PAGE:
ELAND, Wis. (AP) — A deer killed on a hunting preserve in central Wisconsin has tested positive for chronic wasting disease, the first new case in five years on a game farm in the state, officials said.
The 5-year-old buck was among about 370 deer at the preserve near Eland in Marathon County, according to state veterinarian Paul McGraw, who has quarantined the preserve and three nearby farms owned by the same entity. The state did not immediately identify the game farm or its owners. The quarantine stops movement of live deer from the property.
The buck was shot on Nov. 4, according to the state Department of Agriculture, Trade and Consumer Protection. A tissue sample from the deer was taken on Nov. 7 because state regulations require that deer or elk killed on game farms and hunting preserves must be tested for CWD.
The original sample tested positive at a regional laboratory. A second test by the National Veterinary Services Laboratories in Ames, Iowa, confirmed the first test.
Chronic wasting disease belongs to a family of diseases known as transmissible spongiform encephalopathy. The disease has not been shown to harm humans, but the Wisconsin Department of Health Services recommends that people not consume venison from an infected deer.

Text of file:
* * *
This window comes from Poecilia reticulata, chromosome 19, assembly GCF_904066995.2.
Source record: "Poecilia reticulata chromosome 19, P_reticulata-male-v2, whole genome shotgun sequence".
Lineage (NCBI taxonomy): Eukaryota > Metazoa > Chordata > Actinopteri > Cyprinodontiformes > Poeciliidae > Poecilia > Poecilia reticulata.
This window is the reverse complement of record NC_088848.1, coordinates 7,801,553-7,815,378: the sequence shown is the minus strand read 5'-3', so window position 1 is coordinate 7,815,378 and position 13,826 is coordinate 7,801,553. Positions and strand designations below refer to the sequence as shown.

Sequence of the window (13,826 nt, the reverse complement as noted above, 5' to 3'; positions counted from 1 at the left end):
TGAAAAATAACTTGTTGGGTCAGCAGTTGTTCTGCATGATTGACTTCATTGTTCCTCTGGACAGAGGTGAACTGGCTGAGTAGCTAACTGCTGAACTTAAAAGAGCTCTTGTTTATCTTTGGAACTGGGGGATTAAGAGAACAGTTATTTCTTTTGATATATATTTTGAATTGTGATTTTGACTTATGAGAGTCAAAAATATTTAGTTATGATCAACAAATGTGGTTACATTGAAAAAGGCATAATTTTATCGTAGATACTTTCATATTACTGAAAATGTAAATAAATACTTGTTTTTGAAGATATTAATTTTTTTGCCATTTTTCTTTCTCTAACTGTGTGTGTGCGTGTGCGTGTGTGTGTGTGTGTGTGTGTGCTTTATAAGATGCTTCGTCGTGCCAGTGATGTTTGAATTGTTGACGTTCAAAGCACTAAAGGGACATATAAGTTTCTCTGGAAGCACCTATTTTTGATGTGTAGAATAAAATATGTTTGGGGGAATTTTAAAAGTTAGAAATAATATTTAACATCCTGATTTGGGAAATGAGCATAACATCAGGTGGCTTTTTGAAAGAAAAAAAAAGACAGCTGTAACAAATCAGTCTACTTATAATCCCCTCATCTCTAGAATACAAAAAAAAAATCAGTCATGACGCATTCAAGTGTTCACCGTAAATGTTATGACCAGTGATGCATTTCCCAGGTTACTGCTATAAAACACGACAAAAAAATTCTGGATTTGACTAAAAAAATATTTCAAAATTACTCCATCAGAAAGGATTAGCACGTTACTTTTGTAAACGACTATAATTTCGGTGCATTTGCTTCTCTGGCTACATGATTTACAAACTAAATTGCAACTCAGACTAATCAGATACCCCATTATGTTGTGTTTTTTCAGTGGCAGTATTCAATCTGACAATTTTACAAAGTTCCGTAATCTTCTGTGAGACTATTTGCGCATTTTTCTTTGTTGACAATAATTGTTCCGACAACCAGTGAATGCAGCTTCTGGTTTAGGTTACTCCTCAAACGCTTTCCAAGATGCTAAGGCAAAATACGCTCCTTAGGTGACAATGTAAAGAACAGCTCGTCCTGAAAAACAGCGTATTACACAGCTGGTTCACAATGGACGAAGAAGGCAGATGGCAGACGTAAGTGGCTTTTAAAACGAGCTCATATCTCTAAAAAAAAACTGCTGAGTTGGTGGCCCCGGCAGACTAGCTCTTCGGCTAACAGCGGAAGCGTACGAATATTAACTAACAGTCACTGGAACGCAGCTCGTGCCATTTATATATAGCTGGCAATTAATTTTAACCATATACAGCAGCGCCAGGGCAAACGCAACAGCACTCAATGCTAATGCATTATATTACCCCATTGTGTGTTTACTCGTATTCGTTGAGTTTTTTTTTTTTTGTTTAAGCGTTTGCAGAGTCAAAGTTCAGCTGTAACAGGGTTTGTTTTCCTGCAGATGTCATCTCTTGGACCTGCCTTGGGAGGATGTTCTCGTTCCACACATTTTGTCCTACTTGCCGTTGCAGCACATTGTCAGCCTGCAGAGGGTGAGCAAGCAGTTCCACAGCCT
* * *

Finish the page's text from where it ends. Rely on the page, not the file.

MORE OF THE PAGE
Chronic wasting disease was discovered in Wisconsin in February 2002. The source of CWD has never been determined in Wisconsin, but one theory is that diseased deer from the western U.S., where CWD has long been present, moved east and eventually to Wisconsin. The disease has been found in the wild, but also on game farms and shooting preserves.
The biggest outbreak on a deer farm was in Portage County, where 82 deer tested positive in 2006. The findings are believed to be the highest infection rate for a captive herd in the U.S. Before the herd could be killed, officials discovered a hole in a fence on the property where about 30 deer had escaped.